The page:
In other words, when a product like "Batman Begins" comes up, so do the opportunities for outside advertisers to push forward such a major franchise. While buddying up with advertiser partners isn't new for the entertainment industry, what has changed is the fact that movie-makers are more willing to listen to what brands want out of such links.
That's good news for advertisers eager to associate their products with a blockbuster movie or hit TV show, but that have grown increasingly frustrated with the way Hollywood has treated them.
Advertisers complain that navigating the different divisions at a studio is just too confusing. They're tired of being viewed as someone to turn to for a quick buck. They also feel burned after expecting, or being promised, access to top talent that never materializes for promotional campaigns.
But attitudes are starting to change.
Take NBC Universal, which last year formed Universal Studios Partnerships to provide a one-stop shop for brands seeking to tie in with films, DVD releases, TV projects, theme parks and the conglomerate's other assets.
The idea takes a page from the way ad agencies manage their marketer rosters. Not only will it attract more corporate partners, but it'll strive to figure out what marketers want and manage them from start to finish. If the studio can't deliver what a brand is seeking, the unit will say so up front-something that has often been left unsaid until it was too late. In the past, Universal partners have included Toyota Motor Sales USA, Coca-Cola Co., Eastman Kodak Co. and MasterCard International.
"We felt the studio was a confusing place to do business," says Stephanie Sperber, exec VP at Universal Studios Partnerships. "Brands needed a central point of contact at the studio, and we needed to speak to them in a consistent voice."
The new division held its first summit in Orlando late last year to let attendees-which included 150 marketing executives from companies like Home Depot, Coca-Cola, eBay, Anheuser-Busch and Burger King Corp.-know that it was starting to speak brands' language.
Across town, Time Warner's Warner Bros. tapped Gaetano Mastropasqua to serve as its own brand steward and act as a liaison between the studio and its corporate marketing partners as part of the company's global brand management division.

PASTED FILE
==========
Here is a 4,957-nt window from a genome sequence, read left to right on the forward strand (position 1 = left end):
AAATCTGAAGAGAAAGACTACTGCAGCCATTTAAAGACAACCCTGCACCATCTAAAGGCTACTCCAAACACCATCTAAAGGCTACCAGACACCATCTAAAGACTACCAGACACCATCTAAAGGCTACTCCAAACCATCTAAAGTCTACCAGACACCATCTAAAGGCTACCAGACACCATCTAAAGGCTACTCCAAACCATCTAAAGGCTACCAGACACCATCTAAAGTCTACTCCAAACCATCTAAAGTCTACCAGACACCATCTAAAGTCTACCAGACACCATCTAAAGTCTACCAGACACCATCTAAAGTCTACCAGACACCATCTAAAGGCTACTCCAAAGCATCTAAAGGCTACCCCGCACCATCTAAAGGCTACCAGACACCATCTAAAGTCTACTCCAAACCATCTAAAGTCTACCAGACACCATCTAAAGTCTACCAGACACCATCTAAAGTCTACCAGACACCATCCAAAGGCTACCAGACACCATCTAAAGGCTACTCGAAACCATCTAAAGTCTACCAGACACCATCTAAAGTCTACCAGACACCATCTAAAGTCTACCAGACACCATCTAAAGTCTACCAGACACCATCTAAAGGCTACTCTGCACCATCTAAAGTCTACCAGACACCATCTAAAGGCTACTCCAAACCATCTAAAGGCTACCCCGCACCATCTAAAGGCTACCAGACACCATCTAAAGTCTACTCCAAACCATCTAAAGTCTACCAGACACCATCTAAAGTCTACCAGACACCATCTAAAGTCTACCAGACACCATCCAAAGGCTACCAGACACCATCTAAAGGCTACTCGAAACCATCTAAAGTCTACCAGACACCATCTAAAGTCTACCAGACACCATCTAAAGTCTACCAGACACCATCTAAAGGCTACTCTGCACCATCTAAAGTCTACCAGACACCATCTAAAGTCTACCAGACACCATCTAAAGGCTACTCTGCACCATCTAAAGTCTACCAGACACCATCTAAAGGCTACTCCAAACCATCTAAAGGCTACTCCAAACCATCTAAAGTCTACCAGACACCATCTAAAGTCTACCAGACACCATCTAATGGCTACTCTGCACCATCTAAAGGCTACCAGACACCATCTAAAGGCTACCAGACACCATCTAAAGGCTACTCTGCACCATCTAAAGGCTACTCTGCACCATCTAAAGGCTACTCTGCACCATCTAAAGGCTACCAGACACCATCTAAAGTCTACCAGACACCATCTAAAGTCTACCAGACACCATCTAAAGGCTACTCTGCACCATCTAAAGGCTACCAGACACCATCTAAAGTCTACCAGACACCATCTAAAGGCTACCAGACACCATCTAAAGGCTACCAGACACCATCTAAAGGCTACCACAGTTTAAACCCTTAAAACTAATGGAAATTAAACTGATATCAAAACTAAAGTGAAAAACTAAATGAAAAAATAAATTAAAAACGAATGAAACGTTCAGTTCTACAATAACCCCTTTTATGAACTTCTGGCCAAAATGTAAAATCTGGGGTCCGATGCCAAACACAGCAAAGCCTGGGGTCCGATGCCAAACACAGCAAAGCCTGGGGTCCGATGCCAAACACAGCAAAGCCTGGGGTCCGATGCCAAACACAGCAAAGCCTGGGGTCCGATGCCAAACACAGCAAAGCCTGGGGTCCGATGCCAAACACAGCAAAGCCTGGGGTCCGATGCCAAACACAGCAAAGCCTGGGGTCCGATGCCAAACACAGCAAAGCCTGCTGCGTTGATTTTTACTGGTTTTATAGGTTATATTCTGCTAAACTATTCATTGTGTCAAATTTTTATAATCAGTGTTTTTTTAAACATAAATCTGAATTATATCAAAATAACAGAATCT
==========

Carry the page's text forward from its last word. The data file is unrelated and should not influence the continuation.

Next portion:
What Mr. Mastropasqua, a veteran of Los Angeles-based promotions and premiums agency Equity Marketing, will primarily focus on is serving as the go-to guy for brands looking to connect with the studio's franchises, which include Harry Potter, Looney Tunes and the upcoming Charlie & the Chocolate Factory, Batman and Superman projects.
Like Universal's new unit, Warner Bros.' global brand management division works with Warner's film, TV, home video, videogame and consumer products units, as well as other Time Warner divisions. Its executives work with promotional partners to create a strategy around a film release and its licensed merchandise, for instance, and carry that through to DVD, pay cable and broadcast TV, guiding brand partners through the process.
With so much money at stake in the first days of a film's release at the megaplex, no studio is looking to lose any additional marketing muscle it might be able to get from a promotional partner.
The cost to market a studio film averaged $34.8 million in 2003, a jump of 28% from the previous year, according to the Motion Picture Association of America. Numbers for 2004 will be announced next month. Promoting a major summer film can easily cost upwards of $50 million.
starting to pay off
Becoming more brand-friendly looks like it's starting to pay off. Volkswagen has agreed to spend an estimated $200 million over the next three to five years to link itself with NBC Uni- versal's stable of properties, replacing Toyota.
DreamWorks consistently receives high marks for the way it deals with co-promotional partners. The studio has a long-standing relationship with Burger King and Baskin-Robbins. Revolution Studios continues an overall deal with Ford Motor Co. to integrate the automaker's vehicles into its films. Sony Corp., Time Warner's New Line Cinema and News Corp.'s 20th Century Fox are also praised by brand managers for their in-house executives' ability to work well with advertisers.